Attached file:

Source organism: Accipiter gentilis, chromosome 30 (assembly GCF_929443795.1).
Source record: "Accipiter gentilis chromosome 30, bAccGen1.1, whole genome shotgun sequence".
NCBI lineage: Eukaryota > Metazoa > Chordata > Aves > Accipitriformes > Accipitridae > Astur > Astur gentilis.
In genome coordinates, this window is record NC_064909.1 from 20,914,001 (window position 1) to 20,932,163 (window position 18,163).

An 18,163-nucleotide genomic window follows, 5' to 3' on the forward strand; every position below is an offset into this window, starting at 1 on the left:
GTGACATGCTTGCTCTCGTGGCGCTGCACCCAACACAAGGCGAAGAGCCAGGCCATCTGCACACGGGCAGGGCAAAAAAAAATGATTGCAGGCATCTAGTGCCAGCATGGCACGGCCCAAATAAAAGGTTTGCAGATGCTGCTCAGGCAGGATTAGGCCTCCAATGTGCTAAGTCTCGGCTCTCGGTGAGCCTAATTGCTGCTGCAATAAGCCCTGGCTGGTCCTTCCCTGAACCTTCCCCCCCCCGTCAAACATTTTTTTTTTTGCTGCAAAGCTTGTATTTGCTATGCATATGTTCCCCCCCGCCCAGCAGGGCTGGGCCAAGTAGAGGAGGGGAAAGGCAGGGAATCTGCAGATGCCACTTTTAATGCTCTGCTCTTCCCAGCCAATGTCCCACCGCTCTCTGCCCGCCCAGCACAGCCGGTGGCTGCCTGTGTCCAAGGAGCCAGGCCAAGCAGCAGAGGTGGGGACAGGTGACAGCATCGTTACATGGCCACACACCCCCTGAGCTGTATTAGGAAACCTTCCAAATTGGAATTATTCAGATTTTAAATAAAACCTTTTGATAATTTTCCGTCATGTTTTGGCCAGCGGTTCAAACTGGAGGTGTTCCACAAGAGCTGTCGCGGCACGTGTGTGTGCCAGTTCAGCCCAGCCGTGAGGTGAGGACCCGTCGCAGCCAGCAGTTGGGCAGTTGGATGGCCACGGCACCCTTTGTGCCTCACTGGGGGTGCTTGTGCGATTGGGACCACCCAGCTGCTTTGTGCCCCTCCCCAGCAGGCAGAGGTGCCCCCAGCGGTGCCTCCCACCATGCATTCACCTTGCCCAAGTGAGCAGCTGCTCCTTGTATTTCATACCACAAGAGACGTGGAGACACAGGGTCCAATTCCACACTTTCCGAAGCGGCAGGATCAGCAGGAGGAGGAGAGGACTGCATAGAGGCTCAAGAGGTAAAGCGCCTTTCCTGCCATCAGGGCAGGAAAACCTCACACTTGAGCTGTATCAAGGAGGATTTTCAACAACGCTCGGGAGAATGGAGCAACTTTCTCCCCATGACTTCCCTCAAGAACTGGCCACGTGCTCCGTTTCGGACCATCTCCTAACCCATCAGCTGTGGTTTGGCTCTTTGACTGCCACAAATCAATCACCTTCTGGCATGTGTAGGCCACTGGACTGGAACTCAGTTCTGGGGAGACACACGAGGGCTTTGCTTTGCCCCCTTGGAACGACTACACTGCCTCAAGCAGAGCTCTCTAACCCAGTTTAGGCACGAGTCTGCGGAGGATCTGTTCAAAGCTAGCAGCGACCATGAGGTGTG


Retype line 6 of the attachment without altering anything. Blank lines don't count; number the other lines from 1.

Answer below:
GTGACATGCTTGCTCTCGTGGCGCTGCACCCAACACAAGGCGAAGAGCCAGGCCATCTGCACACGGGCAGGGCAAAAAAAAATGATTGCAGGCATCTAGTGCCAGCATGGCACGGCCCAAATAAAAGGTTTGCAGATGCTGCTCAGGCAGGATTAGGCCTCCAATGTGCTAAGTCTCGGCTCTCGGTGAGCCTAATTGCTGCTGCAATAAGCCCTGGCTGGTCCTTCCCTGAACCTTCCCCCCCCCGTCAAACATTTTTTTTTTTGCTGCAAAGCTTGTATTTGCTATGCATATGTTCCCCCCCGCCCAGCAGGGCTGGGCCAAGTAGAGGAGGGGAAAGGCAGGGAATCTGCAGATGCCACTTTTAATGCTCTGCTCTTCCCAGCCAATGTCCCACCGCTCTCTGCCCGCCCAGCACAGCCGGTGGCTGCCTGTGTCCAAGGAGCCAGGCCAAGCAGCAGAGGTGGGGACAGGTGACAGCATCGTTACATGGCCACACACCCCCTGAGCTGTATTAGGAAACCTTCCAAATTGGAATTATTCAGATTTTAAATAAAACCTTTTGATAATTTTCCGTCATGTTTTGGCCAGCGGTTCAAACTGGAGGTGTTCCACAAGAGCTGTCGCGGCACGTGTGTGTGCCAGTTCAGCCCAGCCGTGAGGTGAGGACCCGTCGCAGCCAGCAGTTGGGCAGTTGGATGGCCACGGCACCCTTTGTGCCTCACTGGGGGTGCTTGTGCGATTGGGACCACCCAGCTGCTTTGTGCCCCTCCCCAGCAGGCAGAGGTGCCCCCAGCGGTGCCTCCCACCATGCATTCACCTTGCCCAAGTGAGCAGCTGCTCCTTGTATTTCATACCACAAGAGACGTGGAGACACAGGGTCCAATTCCACACTTTCCGAAGCGGCAGGATCAGCAGGAGGAGGAGAGGACTGCATAGAGGCTCAAGAGGTAAAGCGCCTTTCCTGCCATCAGGGCAGGAAAACCTCACACTTGAGCTGTATCAAGGAGGATTTTCAACAACGCTCGGGAGAATGGAGCAACTTTCTCCCCATGACTTCCCTCAAGAACTGGCCACGTGCTCCGTTTCGGACCATCTCCTAACCCATCAGCTGTGGTTTGGCTCTTTGACTGCCACAAATCAATCACCTTCTGGCATGTGTAGGCCACTGGACTGGAACTCAGTTCTGGGGAGACACACGAGGGCTTTGCTTTGCCCCCTTGGAACGACTACACTGCCTCAAGCAGAGCTCTCTAACCCAGTTTAGGCACGAGTCTGCGGAGGATCTGTTCAAAGCTAGCAGCGACCATGAGGTGTG